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Chief Glenn De Caire

Hamilton Police Chief seeks meeting on domestic violence criticisms

De Caire insists police have ‘strong partnerships, very good programs’

By Laura Lennie, News Staff

Hamilton Police Chief Glenn De Caire will request a meeting with Interval House representatives to discuss concerns about the handling of domestic violence calls.

The police services board voted unanimously on Monday to direct the chief to seek a meeting in response to a letter from the women’s shelter’s executive director, Clare Freeman, outlining concerns revealed by a 2010-12 community safety audit.

According to Freeman, the audit, based on interviews with more than 100 women, found victims of domestic violence reported negative experiences accessing police services and all of them said they would not use services again because of “poor response and attitude.”

Board member Nancy DiGregorio, who pushed for the meeting, said she was caught off guard by the letter.

“I was alarmed,” she said. “I’ve been on this board for eight years. I personally know the amount of work that the Hamilton Police Service does with all the women’s groups. That’s why I thought it important for us to really get some either clarification or be informed of exactly what the issues and concerns are.”

The move to direct the chief to meet with Interval House came after a presentation to the board outlining the service’s work in domestic violence since 2010, listing conference presentations, training and a community advisory team, among other measures.

The presenters said police have been unsuccessful in their efforts to get a copy of the audit.

Board member Walt Juchniewicz urged the board to take Freeman’s letter seriously.

“I’ve never met Clare Freeman,” he said. “It would take a brave person to sign a letter like this. I just hope that we can actually deal with this with the care and compassion that I saw in this letter, that we can actually, respectfully, respond to it in the same way.”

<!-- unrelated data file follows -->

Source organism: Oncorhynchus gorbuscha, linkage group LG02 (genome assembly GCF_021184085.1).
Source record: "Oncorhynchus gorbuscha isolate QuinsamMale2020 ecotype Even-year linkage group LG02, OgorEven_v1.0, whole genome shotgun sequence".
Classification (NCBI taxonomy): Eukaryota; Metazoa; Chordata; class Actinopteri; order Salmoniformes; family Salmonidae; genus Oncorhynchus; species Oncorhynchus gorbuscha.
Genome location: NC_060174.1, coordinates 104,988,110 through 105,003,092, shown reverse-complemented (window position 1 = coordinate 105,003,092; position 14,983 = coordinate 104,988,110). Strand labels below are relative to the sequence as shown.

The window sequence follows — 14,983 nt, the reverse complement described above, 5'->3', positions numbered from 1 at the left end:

De Caire afterwards declined to discuss Freeman’s letter, but insisted the service has provided a “comprehensive” approach to the cause over the last five years.

“We have very strong partnerships, we have very good programs, provincially-recognized best practices, award-winning programs and we are going to continue to focus on delivering service to protect women in our community,” he said.

“We need to make sure that the board of Interval House is well-informed, well aware of exactly what is taking place. And then we’ll engage in that dialogue to see what needs to be done in either the relationship or the service that we provide.”

Freeman, in her letter, also expressed dismay over the board’s decision to allow De Caire to rescind the resignation he submitted last September, a process she said allowed “affluent citizens” to use “their privilege as a political lobby.”

The board didn’t address that issue during Monday’s meeting.

Freeman told Hamilton Community News last month she found the decision unfair and undemocratic because it didn’t allow input from others who work with police and have concerns about the chief’s performance.

“I certainly wouldn’t support that he is the most community-minded and works with community agencies really well,” she said at the time. “I think when you look at the fact that domestic violence is practically the No. 1 call for service, it would be our organization’s perspective that under this chief, we’ve actually regressed.”

Clarification appended July 24: In a subsequent interview, Hamilton police spokesperson Catherine Martin said police have made four requests for a copy of the 2010-12 community safety audit, but have yet to receive the document.

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